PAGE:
And, if someone leaves their job – they won’t rehire to fill the position, but if no one leaves, they don’t do anything. Some temporary staff positions will be reduced. Who knows who they are – most people don’t know who all works for the Arts Commission to begin with. What do they all do? Remember, SC has one of the largest arts agency staffs in the region and nation.

The Commission will suspend State Art Collection purchases. That’s a big cut – I haven’t heard of any additions to the collection in years. And no Verner Awards this year! Another big sacrifice for the Commission board members.

Wait a minute – isn’t the funding for the Art Collection and the Verner Awards functions of the SC Arts Foundation – a totally separate group from the Arts Commission? What would cuts to the State agency have to do with those programs? Or are they really one in the same? What gives here? Did they fall for my little trap – trying to make people mad at me for recommending this cut, and by making it so – expose that there is no difference between the two. Why would they have to make this cut? Is the cost of the award statues and a press release posted on their website that much? Or is this a way to make the artists feel the Arts Commission’s pain. Announce the awards and give them the statue – without your party. Is the award just a product of the party?

In other words – the Arts Commission won’t be making much of a sacrifice itself, while all the people they serve will take a 25% cut – 14.2 right away and more to come if needed. I’m betting it will be needed to protect the Arts Commission from further sacrifices.

What they are doing is settling into their offices in Columbia and waiting for retirement – services be dammed.

How Will the SC Arts Commission Cut Its Budget By 10 Percent?

Tuesday, October 14th, 2008

The State of South Carolina is in financial trouble due to a reduction in projected revenue. Who isn’t? The Governor of SC is calling for the heads of State agencies to come up with ideas to reduce their budgets by 10 percent – before the State Legislature has to do it. I’m wondering what Suzette Surkamer, Executive Director of the South Carolina Arts Commission will do.

Will Surkamer cut 10 percent of programs and services or 10 percent of administration overhead – like staff? My guess is cuts will be in programing, grants and services. But she will feel really bad about it.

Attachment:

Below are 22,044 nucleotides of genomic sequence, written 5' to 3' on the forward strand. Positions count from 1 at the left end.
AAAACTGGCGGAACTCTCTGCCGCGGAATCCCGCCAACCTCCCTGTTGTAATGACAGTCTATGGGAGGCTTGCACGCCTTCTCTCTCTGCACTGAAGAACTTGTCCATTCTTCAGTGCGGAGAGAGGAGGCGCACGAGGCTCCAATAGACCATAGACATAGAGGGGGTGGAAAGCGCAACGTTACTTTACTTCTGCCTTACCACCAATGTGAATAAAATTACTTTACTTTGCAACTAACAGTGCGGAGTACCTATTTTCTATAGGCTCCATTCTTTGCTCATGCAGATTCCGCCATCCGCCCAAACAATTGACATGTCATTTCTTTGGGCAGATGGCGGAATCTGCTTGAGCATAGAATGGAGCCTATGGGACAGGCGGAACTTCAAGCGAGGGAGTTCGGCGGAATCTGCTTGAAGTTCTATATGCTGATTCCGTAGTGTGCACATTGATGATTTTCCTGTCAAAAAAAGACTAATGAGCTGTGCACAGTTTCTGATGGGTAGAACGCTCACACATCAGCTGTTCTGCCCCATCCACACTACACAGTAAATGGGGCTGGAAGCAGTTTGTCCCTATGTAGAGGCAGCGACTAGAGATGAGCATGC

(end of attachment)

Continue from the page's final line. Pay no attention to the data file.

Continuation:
I have a few suggestions. First Surkamer could retire. She’s been working for the Arts Commission for over 30 years. She could move on and others could move up the ladder and leave a vacancy at the bottom of the chain. Surkamer has been at the top long enough and that would put a big dent in that 10 percent figure.

Surkamer could cut the position of Visual Arts Coordinator. We’re not getting much out of that person anyway. I’m not sure too many would even notice the difference. A very few would, but not many.

Surkamer could cut the Arts Commission’s Regional Media Arts Center. The Center provides resource and network information for film/video exhibitions in ten southeastern states. Let a richer state handle this service. Our state has a separate film office anyway. She might argue that the center brings in revenue from those other states, but we are picking up the overhead.

Surkamer could also tell the SC Arts Foundation that they would have to get their own office, phone number and staff. But that wouldn’t really save much, since both organizations are one in the same. The Foundation is just a shadow organization which acts as a slush fund for the Arts Commission. If the Foundation is real – what a good time for them to get to work and bring in some money to make up for the loss of that 10 percent. The Foundation could cut the party surrounding the Verner Awards, but then without the party – why give awards?

Well it’s going to be a hard job. But she’ll probably just tell everyone to take a 10 percent cut across the board – as if that’s the fair thing to do – even though it’s not – staff salaries and benefits are probably protected by contracts, but programs, grants and services are not.

We’ll soon see what happens.